Organizations Have Deprioritized Risk Management Due to Pandemic Pressures, Refinitiv Finds

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by | Sep 20, 2021

(Credit: Pixabay)

Pandemic pressures — keeping operations running, rebuilding fractured supply chains, increasing revenues and profits — have caused organizations to deprioritize risk management, according to an annual survey from financial technology company Refinitiv. The survey shows that two thirds of respondents agree that “the pandemic has forced us to take shortcuts with know-your-client/due diligence checks.”

Refinitiv conducts an annual survey on a subject related to risk management. Past examples include financial crime (2018), data and technology innovation (2019), and third-party relationships (2020). This year, it looked at the impact of the coronavirus pandemic, surveying 2,920 managers of large organizations in 30 countries.

This trend of deprioritizing risk management appears to have been at least partially enabled by a relaxing of external pressures. Compared to 2019, respondents reported feeling:

  • 13% less pressure from governments.
  • 14% less pressure from regulators.
  • 8% less pressure from law enforcement agencies.
  • 10% less pressure from suppliers, industry bodies, NGOs, and media/journalists.

This sentiment is reflected in the Foreign Corrupt Practices Act’s drop in enforcement actions, which were at their lowest level in ten years.

Overall, 44% of respondents reported conducting initial formal customer or third-party due diligence checks — five percentage points lower than in 2019. One reason for the decline may be the greater difficulty of obtaining data for third-party checks experienced during the pandemic. Respondents reported that they were only able to obtain 46% of the required information, as opposed to 51% in 2019.

Refinitiv, which offers risk intelligence data, due diligence reports, risk screening, and digital identity verification services, noted that technology is the most effective tool to close compliance gaps and manage risk. 86% of respondents agreed that “innovative digital technologies have helped identify more possible financial crime issues.” On the contray, those who forego risk management technology are likely overlooking financial crimes that impact them. Refinitiv writes,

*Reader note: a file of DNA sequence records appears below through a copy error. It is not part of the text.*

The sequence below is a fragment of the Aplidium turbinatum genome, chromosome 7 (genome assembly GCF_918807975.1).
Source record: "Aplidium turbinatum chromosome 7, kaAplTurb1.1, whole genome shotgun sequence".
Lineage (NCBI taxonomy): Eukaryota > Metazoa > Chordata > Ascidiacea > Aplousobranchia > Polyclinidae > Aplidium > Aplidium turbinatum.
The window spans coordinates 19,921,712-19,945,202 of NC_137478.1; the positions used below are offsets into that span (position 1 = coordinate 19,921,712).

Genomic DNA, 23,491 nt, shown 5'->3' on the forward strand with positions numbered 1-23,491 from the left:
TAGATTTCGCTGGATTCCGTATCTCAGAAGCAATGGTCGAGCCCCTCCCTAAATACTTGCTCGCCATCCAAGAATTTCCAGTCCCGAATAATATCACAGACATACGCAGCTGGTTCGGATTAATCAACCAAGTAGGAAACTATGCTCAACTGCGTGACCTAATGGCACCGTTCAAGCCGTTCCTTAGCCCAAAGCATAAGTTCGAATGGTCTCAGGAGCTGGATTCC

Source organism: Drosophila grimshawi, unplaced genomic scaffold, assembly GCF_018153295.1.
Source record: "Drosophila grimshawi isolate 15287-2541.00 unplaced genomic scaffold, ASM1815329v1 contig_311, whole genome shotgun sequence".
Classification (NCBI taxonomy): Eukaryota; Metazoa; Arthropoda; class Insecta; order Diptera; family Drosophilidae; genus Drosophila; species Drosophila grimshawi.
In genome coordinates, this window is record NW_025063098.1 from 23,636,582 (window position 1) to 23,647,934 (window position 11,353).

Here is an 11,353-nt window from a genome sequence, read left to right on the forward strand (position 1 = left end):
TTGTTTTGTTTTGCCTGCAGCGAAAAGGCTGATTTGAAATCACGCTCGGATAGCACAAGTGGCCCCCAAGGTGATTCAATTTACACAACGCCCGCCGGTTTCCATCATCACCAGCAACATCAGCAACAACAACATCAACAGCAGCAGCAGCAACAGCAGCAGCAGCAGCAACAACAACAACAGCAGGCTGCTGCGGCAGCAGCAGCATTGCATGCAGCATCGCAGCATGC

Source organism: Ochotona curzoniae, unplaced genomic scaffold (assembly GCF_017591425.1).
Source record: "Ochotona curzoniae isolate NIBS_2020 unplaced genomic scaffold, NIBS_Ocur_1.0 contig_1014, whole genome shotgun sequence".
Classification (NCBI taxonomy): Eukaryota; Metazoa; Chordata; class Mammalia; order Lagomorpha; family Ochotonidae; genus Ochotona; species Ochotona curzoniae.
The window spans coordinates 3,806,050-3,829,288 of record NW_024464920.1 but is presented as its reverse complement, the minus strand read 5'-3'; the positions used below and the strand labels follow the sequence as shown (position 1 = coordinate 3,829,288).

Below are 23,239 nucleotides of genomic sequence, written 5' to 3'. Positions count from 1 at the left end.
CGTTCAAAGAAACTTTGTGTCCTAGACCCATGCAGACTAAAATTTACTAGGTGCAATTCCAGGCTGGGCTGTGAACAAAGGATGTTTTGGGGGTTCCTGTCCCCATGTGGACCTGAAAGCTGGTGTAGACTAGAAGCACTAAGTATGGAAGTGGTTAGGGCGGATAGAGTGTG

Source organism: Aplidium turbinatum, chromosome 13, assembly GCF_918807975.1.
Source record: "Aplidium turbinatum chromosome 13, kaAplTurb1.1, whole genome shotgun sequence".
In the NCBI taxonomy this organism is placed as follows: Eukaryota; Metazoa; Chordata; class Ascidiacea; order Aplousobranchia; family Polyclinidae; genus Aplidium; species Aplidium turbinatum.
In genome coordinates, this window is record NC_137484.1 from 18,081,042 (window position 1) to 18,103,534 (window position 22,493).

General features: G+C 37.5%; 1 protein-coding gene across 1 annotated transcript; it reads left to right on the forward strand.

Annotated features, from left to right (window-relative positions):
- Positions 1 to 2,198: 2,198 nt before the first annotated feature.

“Nearly half (45%) of those who don’t use technology to fight financial crime said they saw no instances of it over the last 12 months, but the figure falls to 21% for those using tech. In other words, what you don’t use tech to look for, you may not see.”

In increasing rates of adoption of new risk management technologies, appeals to efficiency and cost savings were found to be more effective than appeals to preventing financial crime.

Refinitiv stated that the other major risk management tool is collaboration, which is facilitated by the adoption of new technologies:

“Those who regularly use technology to prevent risks associated with financial crime are far more likely (58% said they do) to have better collaboration with law enforcement agencies than those who don’t (36%).”

On the environmental front, respondents reported greater concern as a result of the pandemic. 43% ranked “green crime” a greater priority following the pandemic and two-thirds said that the pandemic increased the importance of environment, social, and governance principles.

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